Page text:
Selfie culture: vanity or self-expression?

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Anyone who knows me well knows I post a LOT of selfies. On the days where I do my makeup (which is almost everyday) I take at least one selfie and post it on either instagram, Facebook, or tumblr. I sometimes post more than one selfie a day.I love it. I’ve been doing this since I started transition back in May 2015. However, I am generally very self-conscious of the image this projects to people who follow my social media accounts. I think often of: what do they think of me for posting so many selfies? Do they think I’m vain? Narcissistic? Shallow? Full of myself? Prideful?

Perhaps I am all of those things. But perhaps I want to carve out space in which it’s ok to be a little vain. After all, it brings me pleasure to take and post all these selfies – and who am I harming? I increase my pleasure and no one is harmed – sounds like a win-win right? If a little bit of vanity causes one to engage in acts that make you happy without hurting others – why not? Vanity has been thrown at femmes as a derogatory label since forever and us femmes have had to fight to protect our self-expression.

And that’s how I see selfie-taking – as a form of self-expression. I see makeup as a form of self-expression. Combine the two together and you have the hashtag #fotd (face of the day), which is my favorite hashtag. It legitimizes and normalizes the practice of selfie-taking.

Some people might have noticed that trans people early in transition post a lot of selfies. I am a good example of this. Part of it is documentation so I can look back on this special time in my life where my facial features are literally changing before my eyes. And part of it is just allowing myself to express femininity in an unfettered way, something I wasn’t able to do prior to transition. It gives me an excuse to put on my face, something I take intrinsic joy in doing – I enjoy the artistry of it – the infinite ways to paint your face.

Some might say “Oh well Rachel just posts so many pictures because she is pretty and has passing privilege and thus she’s just being vain, shallow, and narcissistic in taking so many pictures”.

And to this I say: so what? Again: who are we harming by taking selfies? And this brings me to a larger social commentary: why aren’t women allowed to think they are pretty after being told they are pretty? Ever notice that? Pretty women are not supposed to acknowledge their own prettiness. But after awhile, after hearing the same compliments over and over, you tend to hone on such things. And why should we play the demure little girl who isn’t confident in herself? Is it because women are held to unrealistic beauty standards that the acknowledgement somehow hurts women who are not pretty? Is it because vanity is a multi-billion dollar industry of plastic surgery? Perhaps – but it irks me that women are expected to live up to these high standards but not acknowledge their own attractiveness when they do meet them. But I am pretty sure I am pretty. Unless hundreds of people have been lying to me this whole time. And not to mention that it does seem possible for humans to look in the mirror and determine fairly objectively their own level of attractiveness.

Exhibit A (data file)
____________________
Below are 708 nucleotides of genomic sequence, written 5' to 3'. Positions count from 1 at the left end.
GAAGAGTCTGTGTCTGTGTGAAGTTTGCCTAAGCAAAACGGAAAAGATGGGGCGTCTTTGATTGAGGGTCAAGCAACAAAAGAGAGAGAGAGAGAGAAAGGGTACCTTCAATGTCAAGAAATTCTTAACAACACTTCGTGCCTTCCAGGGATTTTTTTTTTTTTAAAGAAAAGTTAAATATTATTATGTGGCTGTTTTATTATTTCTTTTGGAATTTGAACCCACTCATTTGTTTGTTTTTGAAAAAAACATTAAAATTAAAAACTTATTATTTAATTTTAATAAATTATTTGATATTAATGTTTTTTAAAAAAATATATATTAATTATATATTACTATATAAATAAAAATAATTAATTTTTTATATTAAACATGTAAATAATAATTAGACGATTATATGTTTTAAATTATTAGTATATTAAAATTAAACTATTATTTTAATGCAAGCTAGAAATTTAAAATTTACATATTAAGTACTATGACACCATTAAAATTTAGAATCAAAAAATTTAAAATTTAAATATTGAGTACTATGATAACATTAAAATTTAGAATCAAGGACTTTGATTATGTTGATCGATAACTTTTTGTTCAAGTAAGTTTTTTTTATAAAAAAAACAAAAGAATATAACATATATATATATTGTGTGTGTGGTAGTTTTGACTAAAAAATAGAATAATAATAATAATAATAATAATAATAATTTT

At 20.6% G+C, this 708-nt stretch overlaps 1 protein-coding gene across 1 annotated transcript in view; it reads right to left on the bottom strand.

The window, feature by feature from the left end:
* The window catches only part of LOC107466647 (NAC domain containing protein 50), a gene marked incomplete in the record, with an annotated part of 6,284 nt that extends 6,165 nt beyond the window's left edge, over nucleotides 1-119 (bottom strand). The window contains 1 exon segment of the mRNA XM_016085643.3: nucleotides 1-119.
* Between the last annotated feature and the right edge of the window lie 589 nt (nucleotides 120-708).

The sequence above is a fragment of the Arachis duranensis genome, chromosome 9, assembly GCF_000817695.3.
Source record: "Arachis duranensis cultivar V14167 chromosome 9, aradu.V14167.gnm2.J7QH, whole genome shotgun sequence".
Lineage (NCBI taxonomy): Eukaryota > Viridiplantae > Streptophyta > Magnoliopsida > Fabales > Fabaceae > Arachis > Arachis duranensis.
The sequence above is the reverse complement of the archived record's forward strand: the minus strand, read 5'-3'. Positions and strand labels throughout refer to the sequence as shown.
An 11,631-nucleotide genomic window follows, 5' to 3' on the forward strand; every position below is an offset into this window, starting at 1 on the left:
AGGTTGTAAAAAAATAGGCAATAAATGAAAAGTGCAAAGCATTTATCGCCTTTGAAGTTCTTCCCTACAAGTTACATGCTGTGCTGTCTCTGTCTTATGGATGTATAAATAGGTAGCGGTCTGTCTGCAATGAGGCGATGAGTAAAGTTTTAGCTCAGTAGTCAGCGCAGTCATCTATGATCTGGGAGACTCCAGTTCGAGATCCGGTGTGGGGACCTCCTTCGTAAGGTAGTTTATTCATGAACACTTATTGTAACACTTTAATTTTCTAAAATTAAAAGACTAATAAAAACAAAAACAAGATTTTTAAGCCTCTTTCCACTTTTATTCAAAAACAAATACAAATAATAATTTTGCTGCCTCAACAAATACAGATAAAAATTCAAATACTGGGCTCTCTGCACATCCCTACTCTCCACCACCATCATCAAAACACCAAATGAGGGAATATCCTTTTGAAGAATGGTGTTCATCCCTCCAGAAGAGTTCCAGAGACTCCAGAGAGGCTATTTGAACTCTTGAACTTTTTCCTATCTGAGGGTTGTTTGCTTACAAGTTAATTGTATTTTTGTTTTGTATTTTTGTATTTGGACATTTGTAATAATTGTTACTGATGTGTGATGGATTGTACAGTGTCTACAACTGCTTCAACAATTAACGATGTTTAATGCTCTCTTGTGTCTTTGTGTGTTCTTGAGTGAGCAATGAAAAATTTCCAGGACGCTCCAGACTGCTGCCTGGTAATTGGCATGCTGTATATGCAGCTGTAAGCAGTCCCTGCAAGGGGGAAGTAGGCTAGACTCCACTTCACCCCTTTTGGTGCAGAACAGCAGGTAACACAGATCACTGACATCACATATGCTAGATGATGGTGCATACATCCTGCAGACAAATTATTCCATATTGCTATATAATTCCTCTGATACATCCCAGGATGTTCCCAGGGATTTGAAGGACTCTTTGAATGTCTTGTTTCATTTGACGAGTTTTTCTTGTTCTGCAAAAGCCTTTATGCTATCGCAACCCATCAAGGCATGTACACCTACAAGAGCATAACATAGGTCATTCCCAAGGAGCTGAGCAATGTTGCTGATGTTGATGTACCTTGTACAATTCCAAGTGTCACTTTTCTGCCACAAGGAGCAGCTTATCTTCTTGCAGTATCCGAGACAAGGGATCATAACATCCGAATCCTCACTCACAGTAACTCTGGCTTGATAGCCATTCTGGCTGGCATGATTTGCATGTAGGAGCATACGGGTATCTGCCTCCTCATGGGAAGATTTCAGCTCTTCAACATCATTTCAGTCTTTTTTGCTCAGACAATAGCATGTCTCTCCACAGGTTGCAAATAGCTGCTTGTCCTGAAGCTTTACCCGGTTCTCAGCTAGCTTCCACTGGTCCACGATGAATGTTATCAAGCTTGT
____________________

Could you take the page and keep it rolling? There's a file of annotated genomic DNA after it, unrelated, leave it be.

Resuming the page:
Don’t get me wrong. I don’t want to claim that pretty women are some kind of super-oppressed class of people who need special protection. I raise this issue because I’ve noticed that women, especially trans women, who have less self-confidence tend to post a lot less selfies. But on the other hand, some of the most popular beauty bloggers on the internet are not attractive by the standards of Western society, specifically Hollywood. Beauty is not just about your raw physical features. It’s also about your personality, your grooming standards, the way you carry yourself, etc.

So this post has been about defending the existence and validity of selfie-culture for all those selfie-takers who get shit from others for “taking too many selfies”. Take as many selfies as you want. Post ten selfies a day on Facebook. Or more. Post 20 a day. You do you. Don’t let the threat of social judgment deter you from the practice if it makes you even the tiniest bit happy. And usually that’s why I love selfies: You get to see a picture that makes the selfie-taker happy in some small way. I love seeing selfies of my friends. I wish my friends would post more selfies. Maybe the world would be a better place if we spent more time posting selfies.

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1 Comment

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One response to “Selfie culture: vanity or self-expression?

  1. I love this. I also post many selfies without shame. Each one is a celebration of being able to look at that image and see the woman I never thought I’d get to embody. It’s very easy for people who aren’t interested to scroll on by.

    Like

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